Philip said...

gonzo has a lot of virtues as a pitcher and person, but it seems as if all his luck just ran out and he is pitching the way his stats say he should.
He should be tendered and then traded before next season for whatever he will bring back.
( I wanted Dan to do that with Norris, but no...)
The rotation next year will need a lefty, but will have to include Bundy and Gausman(no options so no choice; they are up or out) as well as Tillman and Jiminez and the TBA Lefty, so Miggy won't be necessary, and should be the one on the block instead of Bundy, who still has a high upside but who wouldn't bring back much.
i don't want the Orioles to turn into the Rockies, who had two stars and a bunch of junk.
What they do with Miguel will help determine not just His future, but the future of the club.

Matt Perez said...

I don't think what they do with Gonzo will have much of an impact on the club. He's not very valuable at this point. Given that the Os need starting pitching, I think tendering him makes sense. I wouldn't be surprised if he can put up an ERA in the low 4s next year. But I wouldn't expect anyone to give up much to get him.

I imagine Bundy will be in the bullpen to build up innings.

Philip said...

Matt, given that we need a lefty, are you suggesting we start the season with: Tillman, Jiminez, Gonzalez, Gausman, the TBA Lefty and sticking Bundy in the pen?
I agree that Gonzalez isn't very valuable and might be better remaining, but shouldnt Bundy be in the rotation, at least to start the season?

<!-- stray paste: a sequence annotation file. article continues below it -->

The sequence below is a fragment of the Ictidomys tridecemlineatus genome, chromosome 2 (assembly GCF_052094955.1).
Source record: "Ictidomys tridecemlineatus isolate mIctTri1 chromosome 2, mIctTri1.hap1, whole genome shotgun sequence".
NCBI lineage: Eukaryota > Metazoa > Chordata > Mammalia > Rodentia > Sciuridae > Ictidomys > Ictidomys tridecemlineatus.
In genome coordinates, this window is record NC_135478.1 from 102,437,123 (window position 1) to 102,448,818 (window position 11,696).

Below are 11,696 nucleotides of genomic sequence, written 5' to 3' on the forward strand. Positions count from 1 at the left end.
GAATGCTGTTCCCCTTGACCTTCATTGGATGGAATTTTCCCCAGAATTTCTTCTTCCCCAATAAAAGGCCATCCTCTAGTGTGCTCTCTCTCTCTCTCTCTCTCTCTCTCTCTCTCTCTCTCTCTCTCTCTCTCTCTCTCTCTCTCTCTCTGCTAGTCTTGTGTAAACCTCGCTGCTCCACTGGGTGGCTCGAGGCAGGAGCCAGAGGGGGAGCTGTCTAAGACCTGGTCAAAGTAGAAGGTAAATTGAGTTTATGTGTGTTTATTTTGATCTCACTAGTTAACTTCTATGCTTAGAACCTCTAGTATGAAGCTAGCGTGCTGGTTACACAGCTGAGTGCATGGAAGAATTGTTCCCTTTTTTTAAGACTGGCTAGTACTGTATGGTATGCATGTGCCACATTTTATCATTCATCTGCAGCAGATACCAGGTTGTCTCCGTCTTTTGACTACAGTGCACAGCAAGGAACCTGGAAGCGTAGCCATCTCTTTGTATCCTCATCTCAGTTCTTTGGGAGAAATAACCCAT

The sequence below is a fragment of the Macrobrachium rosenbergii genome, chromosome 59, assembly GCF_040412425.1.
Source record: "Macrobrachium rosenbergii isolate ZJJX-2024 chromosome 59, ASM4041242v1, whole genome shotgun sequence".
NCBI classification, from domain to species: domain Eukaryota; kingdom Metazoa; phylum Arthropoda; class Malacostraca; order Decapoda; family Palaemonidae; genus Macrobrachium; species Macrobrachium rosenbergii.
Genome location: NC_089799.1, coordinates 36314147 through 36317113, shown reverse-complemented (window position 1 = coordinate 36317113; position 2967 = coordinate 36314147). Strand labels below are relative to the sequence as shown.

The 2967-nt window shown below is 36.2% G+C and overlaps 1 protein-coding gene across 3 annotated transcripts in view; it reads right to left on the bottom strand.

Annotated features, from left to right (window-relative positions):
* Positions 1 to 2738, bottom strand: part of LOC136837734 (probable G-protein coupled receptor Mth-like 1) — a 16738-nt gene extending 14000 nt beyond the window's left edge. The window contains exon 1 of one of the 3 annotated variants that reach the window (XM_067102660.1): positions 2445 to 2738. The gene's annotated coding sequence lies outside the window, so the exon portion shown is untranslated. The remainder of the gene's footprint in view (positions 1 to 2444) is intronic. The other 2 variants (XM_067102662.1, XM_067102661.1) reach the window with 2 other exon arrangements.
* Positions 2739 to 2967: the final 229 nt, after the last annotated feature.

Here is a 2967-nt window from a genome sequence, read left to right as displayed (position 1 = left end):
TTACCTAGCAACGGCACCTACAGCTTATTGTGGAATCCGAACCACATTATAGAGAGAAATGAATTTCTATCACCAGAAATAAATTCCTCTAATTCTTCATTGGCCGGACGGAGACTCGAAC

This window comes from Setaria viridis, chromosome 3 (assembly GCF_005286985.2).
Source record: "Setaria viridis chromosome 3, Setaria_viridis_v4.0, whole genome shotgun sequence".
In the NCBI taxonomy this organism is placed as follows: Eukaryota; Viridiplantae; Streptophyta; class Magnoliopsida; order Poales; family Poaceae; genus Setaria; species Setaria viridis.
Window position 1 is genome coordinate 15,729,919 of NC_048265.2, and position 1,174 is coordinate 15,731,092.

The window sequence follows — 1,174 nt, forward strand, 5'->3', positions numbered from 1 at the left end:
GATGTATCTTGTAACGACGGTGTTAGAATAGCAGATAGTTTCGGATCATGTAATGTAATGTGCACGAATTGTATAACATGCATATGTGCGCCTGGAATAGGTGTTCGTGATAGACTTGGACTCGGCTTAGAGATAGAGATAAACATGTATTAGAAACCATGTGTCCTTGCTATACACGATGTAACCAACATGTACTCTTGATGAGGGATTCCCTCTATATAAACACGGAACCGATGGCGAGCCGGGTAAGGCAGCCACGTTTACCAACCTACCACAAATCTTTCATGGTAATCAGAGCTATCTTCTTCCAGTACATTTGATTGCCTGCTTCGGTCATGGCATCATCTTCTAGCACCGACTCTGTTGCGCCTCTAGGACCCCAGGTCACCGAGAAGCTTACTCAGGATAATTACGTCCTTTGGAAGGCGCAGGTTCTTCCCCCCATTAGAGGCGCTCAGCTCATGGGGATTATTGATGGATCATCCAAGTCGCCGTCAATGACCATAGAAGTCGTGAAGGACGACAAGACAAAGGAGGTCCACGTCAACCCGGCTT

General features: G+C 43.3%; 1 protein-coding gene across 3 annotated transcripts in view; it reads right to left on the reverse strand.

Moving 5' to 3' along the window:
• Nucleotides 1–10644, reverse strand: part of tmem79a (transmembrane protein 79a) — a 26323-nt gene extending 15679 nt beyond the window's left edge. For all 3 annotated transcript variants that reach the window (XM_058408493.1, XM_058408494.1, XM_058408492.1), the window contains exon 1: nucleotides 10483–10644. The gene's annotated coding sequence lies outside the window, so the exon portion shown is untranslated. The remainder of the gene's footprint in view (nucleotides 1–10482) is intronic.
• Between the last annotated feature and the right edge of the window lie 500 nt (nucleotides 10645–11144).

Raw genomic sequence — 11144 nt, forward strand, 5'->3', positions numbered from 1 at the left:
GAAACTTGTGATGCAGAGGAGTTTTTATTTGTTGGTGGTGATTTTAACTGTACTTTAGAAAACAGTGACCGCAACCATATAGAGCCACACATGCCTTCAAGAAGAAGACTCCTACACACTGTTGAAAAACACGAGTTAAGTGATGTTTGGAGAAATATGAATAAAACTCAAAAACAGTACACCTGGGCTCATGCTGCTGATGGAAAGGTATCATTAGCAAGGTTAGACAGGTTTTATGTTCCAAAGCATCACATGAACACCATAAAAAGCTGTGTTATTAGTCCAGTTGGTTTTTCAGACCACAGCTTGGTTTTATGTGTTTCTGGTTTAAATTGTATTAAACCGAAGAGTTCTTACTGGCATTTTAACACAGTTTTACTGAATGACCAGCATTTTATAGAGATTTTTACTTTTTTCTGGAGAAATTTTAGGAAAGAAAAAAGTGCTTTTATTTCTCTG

And trading Miggy-this gambling against his return to outperforming his peripherals-would make room for Wilson of Wright, each of whom might be worth a spot

Matt Kremnitzer said...

I get that it's nice to have at least one left-handed starter, but I'm not sure that it should be a top priority to sign one. I think it's more important to upgrade the rotation period, not just try to find a lefty to fit in the bunch. If one fits, great; if not, I don't think it's a huge deal.

Also, I wouldn't pencil in Bundy for anything beyond a relief role. That's clearly the low bar since he has to be on the major-league roster next season, but until he's able to throw effectively and pain-free for an extended period of time, he can't be counted on, let alone as a starting pitching option.

Matt Perez said...

Bundy will almost certainly be on a strict innings limit. As a starter, he'll surpass that limit extremely quickly. In addition, he hasn't pitched in the majors since 2012 and may not be able to be an effective starter. I think his best chance at success is in the bullpen and I would expect him to be the long man or the most worthless member of the bullpen. If he does well, then maybe the Os convert him to a starter later.

As Matt K said, if the Os can add a left-handed starter then great but I wouldn't focus on it. The roster I would choose wouldn't have a lefty... which is painful when dealing with a bullpen that has Brach and Givens. Wilson and Wright haven't earned starting spots in the rotation and probably won't be successful. I'm happy with them being Plan B options but would prefer someone better.

Jon Shepherd said...

Just to provide some minor resolution for folks who may not understand shorthand. Organizations do not limit by innings, they refine their concepts of workload a bit more these days. I do not specifically know Baltimore's considerations, but it will likely have to do with weighted pitches from warming up and in-game situations.

In some places where you see more of a battle between the stat and qual people, you see front offices push guys as starters because it minimizes warm up pitches and the club can better control workload between starts.